Photo courtesy M. C. PhotosLiving LegendWalton County’s Pioneering Spirit Lives on Through the Storytellers of Grit & Grace
By Kristy Seeliger
It took grit, or courage, to move to this part of the country in the early days – and by the grace of God, we’re still here,” says Anne Robinson. A native Walton County resident who is deeply passionate about the roots of the area she calls home, Robinson is a founding member of Grit & Grace, a local nonprofit community theater group that strives to preserve the history of Walton County through the time-honored art of storytelling.
Each year, Grit & Grace breathes life into local legends by acting them out on stage. These performances, ranging from inspiring pioneer tales and humorous scandals to sentimental war narratives and heartbreaking tragedies, have a common thread: Each play tells about the historical folk life of Walton County, which was founded in 1824.
In 1999, Robinson saw a need to preserve the county’s rich early history when she and 11 other Walton County residents got the idea after attending a similar folk-life production in Georgia called “Swamp Gravy.” With help from the Georgia group, Robinson and fellow founding members set their sights on a production that Walton County could call its own.
“People came to tell us stories about growing up or stories they heard from their parents and grandparents,” says Robinson, who served as president of Grit & Grace for the first six years and continues to serve on the organization’s advisory committee. “We just needed a writer to turn them into a play.”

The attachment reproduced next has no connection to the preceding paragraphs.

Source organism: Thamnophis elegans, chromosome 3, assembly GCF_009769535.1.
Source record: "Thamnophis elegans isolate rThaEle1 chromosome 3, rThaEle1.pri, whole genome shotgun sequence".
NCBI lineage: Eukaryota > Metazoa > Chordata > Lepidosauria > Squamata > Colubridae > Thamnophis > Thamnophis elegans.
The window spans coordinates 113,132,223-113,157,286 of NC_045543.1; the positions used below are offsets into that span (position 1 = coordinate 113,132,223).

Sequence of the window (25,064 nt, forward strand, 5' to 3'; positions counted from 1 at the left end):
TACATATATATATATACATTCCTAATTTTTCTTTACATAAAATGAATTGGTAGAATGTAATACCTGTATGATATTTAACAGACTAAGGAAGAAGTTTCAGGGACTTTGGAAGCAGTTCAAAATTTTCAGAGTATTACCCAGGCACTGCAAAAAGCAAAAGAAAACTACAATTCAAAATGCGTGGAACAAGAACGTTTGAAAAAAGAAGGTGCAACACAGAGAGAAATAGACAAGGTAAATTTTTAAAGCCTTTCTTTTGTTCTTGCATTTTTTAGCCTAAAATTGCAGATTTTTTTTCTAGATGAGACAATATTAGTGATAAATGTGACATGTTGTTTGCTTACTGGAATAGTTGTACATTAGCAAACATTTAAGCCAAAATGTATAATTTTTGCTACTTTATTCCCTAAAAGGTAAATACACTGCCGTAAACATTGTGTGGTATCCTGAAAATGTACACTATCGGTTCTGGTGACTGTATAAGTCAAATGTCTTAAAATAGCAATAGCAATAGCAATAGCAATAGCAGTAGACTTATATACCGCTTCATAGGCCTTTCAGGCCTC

The group brought in playwright Richard Geer of Chicago and songwriter Jim Cooper of Seaside, along with a dance choreographer from New York, a light and sound technician from Las Vegas and a stage designer from the University of Wisconsin to produce the inaugural production in 2000.
The first production was performed in a church in the town of Freeport, which is centrally located in the county. It did not take long for Grit & Grace to win the support of the Walton County Board of County Commissioners and become “The Official Folk Life Production of Walton County, Florida.”
“The mission of Grit & Grace is to perpetuate the history of the county,” says Joe Stanko, marketing chairman, board member and a performer with the organization. “We tell stories that go back to the discovery of the area,” adds the natural storyteller.
Hundreds of Emerald Coast residents and visitors have been entertained and enlightened during the past nine years by volunteers such as Stanko. Today, the group performs at Freeport High School and has started a building fund in hopes of someday constructing a theater it can call home.
Grit & Grace hires professional players for script writing, directing, sound, lighting and original music. All other positions, including actors, band members, costume designers, set builders and stage crew, are volunteers. Children are able to participate in all areas.
“The shows bring us together from all over the county,” says Robinson.
Want to go?
This year’s production, titled “Café Tales and Tattlers,” will draw audiences with overheard accounts that take place at cafés around the county. Not to worry: The group obtains permission from families and those involved before depicting any person in a production. With script writing and direction by Jeremiah Campbell and music direction by Jim Garrett, the show is planned to be one of drama, song, dance and heritage.
Performances are scheduled on Saturday, Oct. 4, at 7 p.m.; Sunday, Oct. 5, at 2 p.m.; Saturday, Oct. 11, at 7 p.m.; and Sunday, Oct. 12, at 2 p.m. at the Freeport High School auditorium. Tickets are $15 for adults; $10 for senior citizens, members and groups of 10 or more; and $8 for students.
The magic of Grit & Grace comes to life with the help of many volunteers and shared adventures from area residents. To share some of your magic, call (850) 835-2032 or visit gritandgrace.org.